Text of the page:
For the love of Peter Rabbit, as my Nana used to say, why am I still blogging about spring break?! It’s been more than a month.
Well, here’s why: With less than four weeks before we head Stateside for the summer, life is crazy busy. My calendar is packed with the usual stuff in addition to report card writing, physical therapy appointments for my wonky neck, rehearsals for the elementary school play, professional development workshops, summer travel planning, end-of-year social functions, and meetings, meetings, meetings. It seems I rarely have time to think, much less think about what I did over spring break.
Nevertheless, it’s time to wrap it up. So, make those Scooby Doo arm-waving gestures and doodly-doo sounds to take yourself back to April 4.
Theresa and I were hanging out in McLeod Ganj up in the mountain state of Himachal Pradesh.
Walking around town, I kept feeling an odd mash-up of deja vu and country-confusion. I KNEW I was in northern India, of course, but I kept seeing people, architecture, clothing and food reminiscent of my visit to Tibet in 2009, as well as market stalls stocked with Chinese-made souvenirs like so many I had seen and purchased while living in Shanghai. Sometimes I actually had to remind myself: You are in India, dummy.
The town has a distinctly Tibetan vibe because it is home to the Dalai Lama, Buddhist spiritual leader and, until recently, political leader of the Tibetan government-in-exile. (Last August, the Dalai Lama handed over his political responsibilities to Tibet’s first democratically elected prime minister, Lobsang Sangay.) This excerpt from a BBC profile of the Dalai Lama explains how this Indian town became a Tibetan settlement:
The 14th Dalai Lama was born on 6 July 1935, in a small village just outside the current boundaries of Tibet. His parents, who named him Lhamo Dhondub, were farmers with several other children. When he was two years old, a search party of Buddhist officials recognised him as the reincarnation of the 13 previous Dalai Lamas and he was enthroned before he turned four. He was educated at a monastery and went on to achieve the Geshe Lharampa Degree, a doctorate of Buddhist philosophy. But in 1950, when he was 15, the troops of Mao Tse-tung’s newly-installed Communist government marched into Tibet. As soldiers poured into the country, the Dalai Lama – his title means Ocean of Wisdom – assumed full power as head of state. In May 1951, China drew up a 17-point agreement legitimising Tibet’s incorporation into China. When Tibetans took to the streets in 1959 demanding an end to Chinese rule, troops crushed the revolt and thousands of protesters were killed. The Dalai Lama fled to India on foot and settled in Dharamsala, in the north of the country, which is now home to the Tibetan government-in-exile. He was followed into exile by about 80,000 Tibetans, most of whom settled in the same area.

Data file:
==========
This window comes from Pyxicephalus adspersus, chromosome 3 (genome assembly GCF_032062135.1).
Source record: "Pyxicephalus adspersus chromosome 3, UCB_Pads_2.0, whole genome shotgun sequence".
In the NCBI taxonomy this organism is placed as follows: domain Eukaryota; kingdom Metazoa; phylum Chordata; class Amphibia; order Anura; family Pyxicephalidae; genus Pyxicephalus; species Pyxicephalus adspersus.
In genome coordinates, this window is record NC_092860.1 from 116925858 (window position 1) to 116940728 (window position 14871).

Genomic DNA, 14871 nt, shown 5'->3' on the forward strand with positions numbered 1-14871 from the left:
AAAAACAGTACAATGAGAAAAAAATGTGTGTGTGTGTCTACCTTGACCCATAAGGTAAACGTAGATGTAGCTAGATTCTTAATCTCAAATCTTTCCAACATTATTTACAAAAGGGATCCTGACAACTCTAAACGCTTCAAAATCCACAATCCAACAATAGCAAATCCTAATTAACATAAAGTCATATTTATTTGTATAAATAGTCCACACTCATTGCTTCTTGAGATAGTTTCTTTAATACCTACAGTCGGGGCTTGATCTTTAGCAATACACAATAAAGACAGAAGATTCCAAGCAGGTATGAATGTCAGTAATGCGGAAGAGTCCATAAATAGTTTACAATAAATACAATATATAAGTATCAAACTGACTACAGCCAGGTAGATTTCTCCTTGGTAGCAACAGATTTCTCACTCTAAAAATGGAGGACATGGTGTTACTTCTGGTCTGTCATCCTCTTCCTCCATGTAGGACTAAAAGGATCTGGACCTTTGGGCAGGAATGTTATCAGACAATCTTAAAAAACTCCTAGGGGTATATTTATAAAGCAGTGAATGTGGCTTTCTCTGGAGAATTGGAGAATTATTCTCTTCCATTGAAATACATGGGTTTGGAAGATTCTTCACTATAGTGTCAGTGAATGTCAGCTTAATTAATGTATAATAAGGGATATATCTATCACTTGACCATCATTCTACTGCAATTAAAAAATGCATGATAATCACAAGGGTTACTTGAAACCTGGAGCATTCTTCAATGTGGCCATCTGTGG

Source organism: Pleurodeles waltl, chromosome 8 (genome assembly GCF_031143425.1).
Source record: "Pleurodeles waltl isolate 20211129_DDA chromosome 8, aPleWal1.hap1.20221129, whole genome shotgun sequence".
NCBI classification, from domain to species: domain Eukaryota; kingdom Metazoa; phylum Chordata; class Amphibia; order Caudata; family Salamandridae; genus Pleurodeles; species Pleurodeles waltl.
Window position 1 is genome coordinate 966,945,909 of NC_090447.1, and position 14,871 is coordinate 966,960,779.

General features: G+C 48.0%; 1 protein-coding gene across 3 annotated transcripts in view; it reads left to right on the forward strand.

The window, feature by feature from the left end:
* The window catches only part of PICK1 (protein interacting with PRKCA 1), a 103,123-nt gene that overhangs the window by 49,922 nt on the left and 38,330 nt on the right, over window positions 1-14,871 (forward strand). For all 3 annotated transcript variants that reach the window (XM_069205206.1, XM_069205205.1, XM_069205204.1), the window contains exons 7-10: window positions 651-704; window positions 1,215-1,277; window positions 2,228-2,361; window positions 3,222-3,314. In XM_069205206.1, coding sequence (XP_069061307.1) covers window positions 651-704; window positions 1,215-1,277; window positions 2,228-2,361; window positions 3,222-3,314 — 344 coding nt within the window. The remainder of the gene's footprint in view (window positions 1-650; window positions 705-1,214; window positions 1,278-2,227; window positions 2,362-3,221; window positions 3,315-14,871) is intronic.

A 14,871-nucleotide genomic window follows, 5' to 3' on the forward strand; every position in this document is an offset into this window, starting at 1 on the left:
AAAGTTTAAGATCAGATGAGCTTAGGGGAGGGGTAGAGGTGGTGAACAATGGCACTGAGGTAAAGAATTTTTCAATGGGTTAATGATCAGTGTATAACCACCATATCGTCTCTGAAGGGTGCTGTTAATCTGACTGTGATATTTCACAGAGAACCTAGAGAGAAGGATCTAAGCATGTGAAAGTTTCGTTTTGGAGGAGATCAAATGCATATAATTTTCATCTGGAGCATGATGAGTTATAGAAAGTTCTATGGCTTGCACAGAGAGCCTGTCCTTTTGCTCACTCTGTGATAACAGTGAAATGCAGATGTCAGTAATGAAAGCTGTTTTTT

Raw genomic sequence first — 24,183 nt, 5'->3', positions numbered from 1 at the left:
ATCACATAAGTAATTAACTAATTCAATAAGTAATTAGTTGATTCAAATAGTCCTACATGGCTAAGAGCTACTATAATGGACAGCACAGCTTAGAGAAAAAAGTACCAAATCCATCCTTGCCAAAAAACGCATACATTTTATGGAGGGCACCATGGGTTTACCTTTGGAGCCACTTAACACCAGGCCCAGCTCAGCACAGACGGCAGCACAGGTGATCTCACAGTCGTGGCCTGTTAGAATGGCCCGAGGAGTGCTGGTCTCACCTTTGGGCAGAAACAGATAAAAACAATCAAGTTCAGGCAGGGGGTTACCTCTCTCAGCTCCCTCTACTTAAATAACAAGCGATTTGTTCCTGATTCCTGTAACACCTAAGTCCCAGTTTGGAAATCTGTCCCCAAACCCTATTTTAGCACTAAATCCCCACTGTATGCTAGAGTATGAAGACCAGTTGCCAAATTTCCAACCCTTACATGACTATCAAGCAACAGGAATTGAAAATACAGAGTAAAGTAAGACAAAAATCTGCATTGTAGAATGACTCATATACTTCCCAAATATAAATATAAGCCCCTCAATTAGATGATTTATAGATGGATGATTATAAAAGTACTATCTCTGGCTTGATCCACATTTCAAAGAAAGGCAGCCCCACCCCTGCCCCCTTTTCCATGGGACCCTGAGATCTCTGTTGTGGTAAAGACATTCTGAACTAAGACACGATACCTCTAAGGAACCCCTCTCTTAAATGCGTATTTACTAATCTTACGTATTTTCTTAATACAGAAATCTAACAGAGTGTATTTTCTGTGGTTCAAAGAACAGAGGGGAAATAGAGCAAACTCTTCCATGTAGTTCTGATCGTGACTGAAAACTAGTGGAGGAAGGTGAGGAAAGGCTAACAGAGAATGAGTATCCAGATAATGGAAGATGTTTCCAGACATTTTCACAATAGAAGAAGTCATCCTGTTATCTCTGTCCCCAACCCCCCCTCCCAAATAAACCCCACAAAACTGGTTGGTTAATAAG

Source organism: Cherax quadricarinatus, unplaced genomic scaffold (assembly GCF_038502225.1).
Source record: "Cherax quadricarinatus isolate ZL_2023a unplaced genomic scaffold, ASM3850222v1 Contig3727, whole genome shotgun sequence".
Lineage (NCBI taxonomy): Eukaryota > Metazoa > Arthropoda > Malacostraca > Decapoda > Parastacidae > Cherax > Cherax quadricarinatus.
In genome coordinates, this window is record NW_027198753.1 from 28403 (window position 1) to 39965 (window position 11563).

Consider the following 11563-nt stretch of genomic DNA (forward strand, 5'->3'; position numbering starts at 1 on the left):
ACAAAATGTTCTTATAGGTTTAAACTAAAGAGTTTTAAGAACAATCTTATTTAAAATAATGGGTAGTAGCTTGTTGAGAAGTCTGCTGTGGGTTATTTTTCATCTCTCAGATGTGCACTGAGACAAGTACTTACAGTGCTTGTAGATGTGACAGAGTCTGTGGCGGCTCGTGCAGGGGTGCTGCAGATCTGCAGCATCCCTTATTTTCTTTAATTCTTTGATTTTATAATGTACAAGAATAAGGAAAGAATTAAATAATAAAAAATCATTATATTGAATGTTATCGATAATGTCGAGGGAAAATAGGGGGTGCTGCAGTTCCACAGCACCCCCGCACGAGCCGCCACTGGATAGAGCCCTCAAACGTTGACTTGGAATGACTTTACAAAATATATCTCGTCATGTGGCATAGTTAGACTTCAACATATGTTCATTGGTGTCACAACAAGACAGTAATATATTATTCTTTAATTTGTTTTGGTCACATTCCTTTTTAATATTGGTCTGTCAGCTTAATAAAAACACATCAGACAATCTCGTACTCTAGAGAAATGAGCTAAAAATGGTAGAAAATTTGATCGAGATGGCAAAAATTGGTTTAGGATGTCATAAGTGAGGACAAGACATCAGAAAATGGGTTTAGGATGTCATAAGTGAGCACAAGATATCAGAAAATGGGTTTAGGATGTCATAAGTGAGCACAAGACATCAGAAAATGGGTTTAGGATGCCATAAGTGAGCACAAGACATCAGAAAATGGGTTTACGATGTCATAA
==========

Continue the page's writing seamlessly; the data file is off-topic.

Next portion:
The Dalai Lama’s residence and Tsug Lakhang Temple are simple and unassuming, painted mustard yellow. White sails rise up from the temple, similar to those at the Denver airport, providing cover but plenty of natural light. Wooden platforms with sliding handrests and knee pads lined the area in front of the Buddha shrine for prostrating pilgrims. I only saw a couple people use them; it seemed to be a quiet day in the temple.
We learned later that the Dalai Lama had been teaching at a nearby monastery. One of my colleagues, Sue, had tickets to hear him speak, but she said the audience was too thick to see him and the FM radio that was supposed to transmit his talk in English malfunctioned. Still, she said she enjoyed his soothing voice, even if she couldn’t understand the words. We regretted not doing our homework and thus missing his talk, but then again, I’m not a fan of crowds.
After turning all the prayer wheels in the temple, we headed outside to the “kora,” the circumambulation path. Buddhists walk the path clockwise in meditation. Trees along the path were draped with prayer flags, and other visitors had left colorful flat stones painted with Buddhist mantras. Benefactors funded sections of prayer wheels, marked with plaques explaining the blessings. The most common mantra was “om mani padme hum,” which calls forth blessings from the god of compassion. To learn more about the mantra, visit this excellent website: Om Mani Padme Hum – the Meaning of the Mantra in Tibetan Buddhism.
I made a little movie so you could take a virtual walk on the kora! I love practicing yoga to the music of Deval Premal, and this recording of her chanting Om Mani Padme Hum is one of my favorites.
If you want to know more about the Dalai Lama, check out his website: His Holiness the 14th Dalai Lama of Tibet.by